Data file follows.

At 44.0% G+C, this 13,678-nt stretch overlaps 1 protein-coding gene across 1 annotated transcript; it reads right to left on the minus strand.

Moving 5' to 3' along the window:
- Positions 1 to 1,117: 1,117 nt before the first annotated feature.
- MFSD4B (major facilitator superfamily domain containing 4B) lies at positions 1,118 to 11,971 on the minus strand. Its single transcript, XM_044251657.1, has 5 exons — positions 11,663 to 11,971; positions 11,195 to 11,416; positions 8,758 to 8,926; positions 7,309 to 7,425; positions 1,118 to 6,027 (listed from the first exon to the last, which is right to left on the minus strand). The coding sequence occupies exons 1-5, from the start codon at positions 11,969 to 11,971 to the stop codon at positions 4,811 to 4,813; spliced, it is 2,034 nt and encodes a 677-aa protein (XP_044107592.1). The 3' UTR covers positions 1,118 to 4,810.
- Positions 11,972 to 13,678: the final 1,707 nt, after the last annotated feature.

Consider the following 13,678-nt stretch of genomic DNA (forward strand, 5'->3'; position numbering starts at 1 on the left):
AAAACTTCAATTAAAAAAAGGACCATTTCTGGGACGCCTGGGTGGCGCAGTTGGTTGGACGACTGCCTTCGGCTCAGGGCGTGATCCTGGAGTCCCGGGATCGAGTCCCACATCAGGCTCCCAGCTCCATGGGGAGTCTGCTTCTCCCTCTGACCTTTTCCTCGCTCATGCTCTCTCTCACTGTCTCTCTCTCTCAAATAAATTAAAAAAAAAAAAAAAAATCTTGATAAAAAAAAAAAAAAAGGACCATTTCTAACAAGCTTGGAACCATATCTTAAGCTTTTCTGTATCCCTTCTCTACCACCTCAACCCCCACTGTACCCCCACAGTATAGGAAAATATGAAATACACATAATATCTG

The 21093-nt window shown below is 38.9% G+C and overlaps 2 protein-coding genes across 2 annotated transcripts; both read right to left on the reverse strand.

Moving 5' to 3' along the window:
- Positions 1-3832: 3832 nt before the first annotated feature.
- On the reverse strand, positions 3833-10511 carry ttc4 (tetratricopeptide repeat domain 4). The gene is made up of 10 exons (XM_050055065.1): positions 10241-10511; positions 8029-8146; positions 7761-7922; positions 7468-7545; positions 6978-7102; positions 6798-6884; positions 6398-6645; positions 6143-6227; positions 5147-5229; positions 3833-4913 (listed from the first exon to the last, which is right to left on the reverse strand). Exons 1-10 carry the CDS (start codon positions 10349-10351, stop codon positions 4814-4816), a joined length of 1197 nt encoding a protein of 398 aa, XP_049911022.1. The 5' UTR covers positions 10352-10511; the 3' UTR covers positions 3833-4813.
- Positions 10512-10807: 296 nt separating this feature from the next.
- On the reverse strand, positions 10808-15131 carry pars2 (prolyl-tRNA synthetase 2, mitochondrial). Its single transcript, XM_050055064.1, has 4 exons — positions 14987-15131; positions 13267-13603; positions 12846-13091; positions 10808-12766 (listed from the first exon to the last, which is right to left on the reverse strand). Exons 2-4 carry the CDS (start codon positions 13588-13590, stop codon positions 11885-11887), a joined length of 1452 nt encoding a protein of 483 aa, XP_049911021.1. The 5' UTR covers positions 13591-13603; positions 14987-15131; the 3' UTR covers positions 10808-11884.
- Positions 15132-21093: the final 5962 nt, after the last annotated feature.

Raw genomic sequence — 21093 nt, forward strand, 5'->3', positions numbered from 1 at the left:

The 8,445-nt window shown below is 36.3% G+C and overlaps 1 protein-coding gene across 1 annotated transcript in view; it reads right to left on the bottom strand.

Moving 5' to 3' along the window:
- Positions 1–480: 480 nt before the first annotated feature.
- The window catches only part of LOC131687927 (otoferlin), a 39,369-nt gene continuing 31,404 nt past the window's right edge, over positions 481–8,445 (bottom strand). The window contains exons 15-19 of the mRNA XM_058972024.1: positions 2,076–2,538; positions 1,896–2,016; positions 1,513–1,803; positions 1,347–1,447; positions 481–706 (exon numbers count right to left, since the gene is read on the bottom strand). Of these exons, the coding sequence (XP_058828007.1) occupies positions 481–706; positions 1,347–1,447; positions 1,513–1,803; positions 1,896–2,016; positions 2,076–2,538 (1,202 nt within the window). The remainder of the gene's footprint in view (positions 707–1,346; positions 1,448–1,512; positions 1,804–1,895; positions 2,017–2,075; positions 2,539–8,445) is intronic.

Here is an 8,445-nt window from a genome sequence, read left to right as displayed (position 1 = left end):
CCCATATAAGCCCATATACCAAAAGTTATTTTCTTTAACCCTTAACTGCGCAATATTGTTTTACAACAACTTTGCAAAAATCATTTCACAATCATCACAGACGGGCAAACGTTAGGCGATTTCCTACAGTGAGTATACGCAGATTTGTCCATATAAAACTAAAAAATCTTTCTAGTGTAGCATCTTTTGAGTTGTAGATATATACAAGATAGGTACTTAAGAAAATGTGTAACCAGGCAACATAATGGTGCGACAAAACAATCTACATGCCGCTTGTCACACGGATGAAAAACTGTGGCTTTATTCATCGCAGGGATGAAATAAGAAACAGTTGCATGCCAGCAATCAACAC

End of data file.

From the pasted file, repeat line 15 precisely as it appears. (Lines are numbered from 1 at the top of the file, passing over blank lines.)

Raw genomic sequence — 21093 nt, forward strand, 5'->3', positions numbered from 1 at the left: